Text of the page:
Date of Original Version
Abstract or Description
In the recent years, automated speech recognition has been the main drive behind the advent of spoken language interfaces, but at the same time a severe limiting factor in the development of these systems. We believe that increased robustness in the face of recognition errors can be achieved by making the systems aware of their own misunderstandings, and employing appropriate recovery techniques when breakdowns in interaction occur. In
this paper we address the rst problem: the development of an utterance-level condence annotator for a spoken dialog system. After a brief introduction to the CMU Communicator spoken dialog system (which provided the target platform for the developed annotator), we cast the condence annotation problem as a machine learning classication task, and focus on selecting relevant features and on empirically identifying the best classication techniques for this task. The results indicate that signicant reductions in classication error rate can be obtained using several dierent classiers. Furthermore, we propose a data driven approach to assessing the impact of the errors committed by the condence annotator on dialog performance, with a view to optimally ne-tuning the annotator. Several models were constructed, and the resulting error costs were in accordance with our intuition. We found, surprisingly, that, at least for a mixed-initiative spoken dialog system as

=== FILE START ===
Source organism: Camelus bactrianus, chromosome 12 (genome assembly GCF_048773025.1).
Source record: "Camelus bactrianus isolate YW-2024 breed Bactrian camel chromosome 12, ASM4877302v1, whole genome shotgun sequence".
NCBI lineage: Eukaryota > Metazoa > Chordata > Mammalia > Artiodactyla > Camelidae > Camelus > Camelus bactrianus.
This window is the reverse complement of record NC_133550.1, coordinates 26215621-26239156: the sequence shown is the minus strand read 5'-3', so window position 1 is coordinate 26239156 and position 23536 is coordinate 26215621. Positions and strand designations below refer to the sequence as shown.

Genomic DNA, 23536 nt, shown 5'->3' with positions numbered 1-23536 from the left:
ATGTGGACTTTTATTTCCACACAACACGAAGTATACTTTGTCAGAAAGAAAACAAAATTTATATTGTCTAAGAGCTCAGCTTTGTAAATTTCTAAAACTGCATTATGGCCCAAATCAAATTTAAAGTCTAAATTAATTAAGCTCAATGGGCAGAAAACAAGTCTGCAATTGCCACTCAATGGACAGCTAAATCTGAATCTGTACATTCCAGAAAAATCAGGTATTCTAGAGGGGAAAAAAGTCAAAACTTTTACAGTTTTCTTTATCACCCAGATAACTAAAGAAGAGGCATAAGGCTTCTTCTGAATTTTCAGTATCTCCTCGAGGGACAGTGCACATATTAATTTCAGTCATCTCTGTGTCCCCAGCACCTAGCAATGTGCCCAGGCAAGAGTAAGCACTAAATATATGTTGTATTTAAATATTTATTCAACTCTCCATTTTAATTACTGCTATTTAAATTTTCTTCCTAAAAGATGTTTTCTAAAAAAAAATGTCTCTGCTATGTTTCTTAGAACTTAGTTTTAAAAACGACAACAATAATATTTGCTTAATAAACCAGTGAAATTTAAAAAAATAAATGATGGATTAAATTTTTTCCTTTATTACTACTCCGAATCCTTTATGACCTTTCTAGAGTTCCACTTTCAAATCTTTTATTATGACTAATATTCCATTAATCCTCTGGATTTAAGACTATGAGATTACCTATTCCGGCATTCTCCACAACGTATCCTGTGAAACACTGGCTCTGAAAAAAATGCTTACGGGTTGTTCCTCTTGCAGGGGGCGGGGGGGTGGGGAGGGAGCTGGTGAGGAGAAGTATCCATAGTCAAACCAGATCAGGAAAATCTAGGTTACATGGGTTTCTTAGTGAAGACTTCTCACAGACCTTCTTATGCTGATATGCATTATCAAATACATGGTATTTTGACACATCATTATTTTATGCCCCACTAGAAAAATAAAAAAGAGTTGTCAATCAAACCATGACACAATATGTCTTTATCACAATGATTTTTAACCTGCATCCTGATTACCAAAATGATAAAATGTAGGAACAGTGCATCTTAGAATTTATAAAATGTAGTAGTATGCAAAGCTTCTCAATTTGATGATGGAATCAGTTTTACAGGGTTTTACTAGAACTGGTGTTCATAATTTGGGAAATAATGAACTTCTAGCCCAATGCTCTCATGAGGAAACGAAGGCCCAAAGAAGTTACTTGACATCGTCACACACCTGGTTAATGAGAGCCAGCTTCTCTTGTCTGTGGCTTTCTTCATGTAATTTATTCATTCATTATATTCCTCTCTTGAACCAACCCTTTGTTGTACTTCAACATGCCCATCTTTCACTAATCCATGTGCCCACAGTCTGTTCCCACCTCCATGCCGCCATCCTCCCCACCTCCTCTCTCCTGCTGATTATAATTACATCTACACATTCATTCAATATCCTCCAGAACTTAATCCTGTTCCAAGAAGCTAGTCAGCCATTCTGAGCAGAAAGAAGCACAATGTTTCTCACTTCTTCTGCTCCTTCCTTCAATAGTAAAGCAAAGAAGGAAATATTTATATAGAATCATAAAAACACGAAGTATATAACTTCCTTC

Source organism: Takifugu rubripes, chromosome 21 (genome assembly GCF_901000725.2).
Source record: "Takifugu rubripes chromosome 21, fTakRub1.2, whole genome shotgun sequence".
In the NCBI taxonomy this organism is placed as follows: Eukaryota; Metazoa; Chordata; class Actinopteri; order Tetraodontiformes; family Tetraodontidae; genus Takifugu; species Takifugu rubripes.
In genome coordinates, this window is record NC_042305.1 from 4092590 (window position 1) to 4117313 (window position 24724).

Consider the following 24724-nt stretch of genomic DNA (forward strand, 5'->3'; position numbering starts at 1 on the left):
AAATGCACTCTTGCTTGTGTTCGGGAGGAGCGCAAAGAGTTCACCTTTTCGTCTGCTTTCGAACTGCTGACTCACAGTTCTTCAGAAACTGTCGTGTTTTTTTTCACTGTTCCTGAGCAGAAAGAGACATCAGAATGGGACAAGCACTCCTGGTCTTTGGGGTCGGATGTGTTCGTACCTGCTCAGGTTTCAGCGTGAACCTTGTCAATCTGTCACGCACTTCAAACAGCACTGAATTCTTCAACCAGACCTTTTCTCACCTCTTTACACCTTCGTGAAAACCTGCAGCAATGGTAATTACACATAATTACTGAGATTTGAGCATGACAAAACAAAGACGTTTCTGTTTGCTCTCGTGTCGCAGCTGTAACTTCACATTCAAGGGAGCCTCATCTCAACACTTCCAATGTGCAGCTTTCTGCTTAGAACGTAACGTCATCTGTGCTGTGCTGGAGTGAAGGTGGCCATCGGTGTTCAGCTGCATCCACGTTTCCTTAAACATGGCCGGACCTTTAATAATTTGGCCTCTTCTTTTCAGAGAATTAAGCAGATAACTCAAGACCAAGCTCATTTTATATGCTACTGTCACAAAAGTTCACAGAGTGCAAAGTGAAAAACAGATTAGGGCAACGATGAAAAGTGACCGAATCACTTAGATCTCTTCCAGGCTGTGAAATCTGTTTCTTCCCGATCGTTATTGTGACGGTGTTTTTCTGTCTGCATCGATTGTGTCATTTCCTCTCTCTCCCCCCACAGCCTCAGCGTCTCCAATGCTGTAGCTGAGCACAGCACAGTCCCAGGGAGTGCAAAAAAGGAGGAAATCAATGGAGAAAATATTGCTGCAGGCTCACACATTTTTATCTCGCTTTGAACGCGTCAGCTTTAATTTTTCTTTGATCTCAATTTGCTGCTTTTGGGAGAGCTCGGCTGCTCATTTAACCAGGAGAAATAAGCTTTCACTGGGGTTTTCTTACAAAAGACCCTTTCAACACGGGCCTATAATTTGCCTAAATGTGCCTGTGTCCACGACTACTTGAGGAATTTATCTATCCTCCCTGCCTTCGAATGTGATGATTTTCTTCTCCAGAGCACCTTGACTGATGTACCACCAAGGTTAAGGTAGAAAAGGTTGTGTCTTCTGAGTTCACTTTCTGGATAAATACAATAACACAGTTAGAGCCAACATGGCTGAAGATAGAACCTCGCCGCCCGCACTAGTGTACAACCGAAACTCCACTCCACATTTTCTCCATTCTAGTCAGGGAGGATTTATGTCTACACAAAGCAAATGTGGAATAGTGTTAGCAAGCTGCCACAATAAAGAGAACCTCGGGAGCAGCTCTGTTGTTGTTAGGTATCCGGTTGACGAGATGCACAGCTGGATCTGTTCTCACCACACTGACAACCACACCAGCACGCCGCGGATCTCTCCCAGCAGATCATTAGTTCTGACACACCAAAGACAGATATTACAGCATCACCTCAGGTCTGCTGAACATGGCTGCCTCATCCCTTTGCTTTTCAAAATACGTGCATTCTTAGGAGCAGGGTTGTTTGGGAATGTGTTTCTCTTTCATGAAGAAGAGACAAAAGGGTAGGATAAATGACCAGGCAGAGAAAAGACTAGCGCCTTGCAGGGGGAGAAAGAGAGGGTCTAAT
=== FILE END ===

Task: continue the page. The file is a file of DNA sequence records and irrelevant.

the CMU Communicator, these errors trade-o equally over a wide operating characteristic range.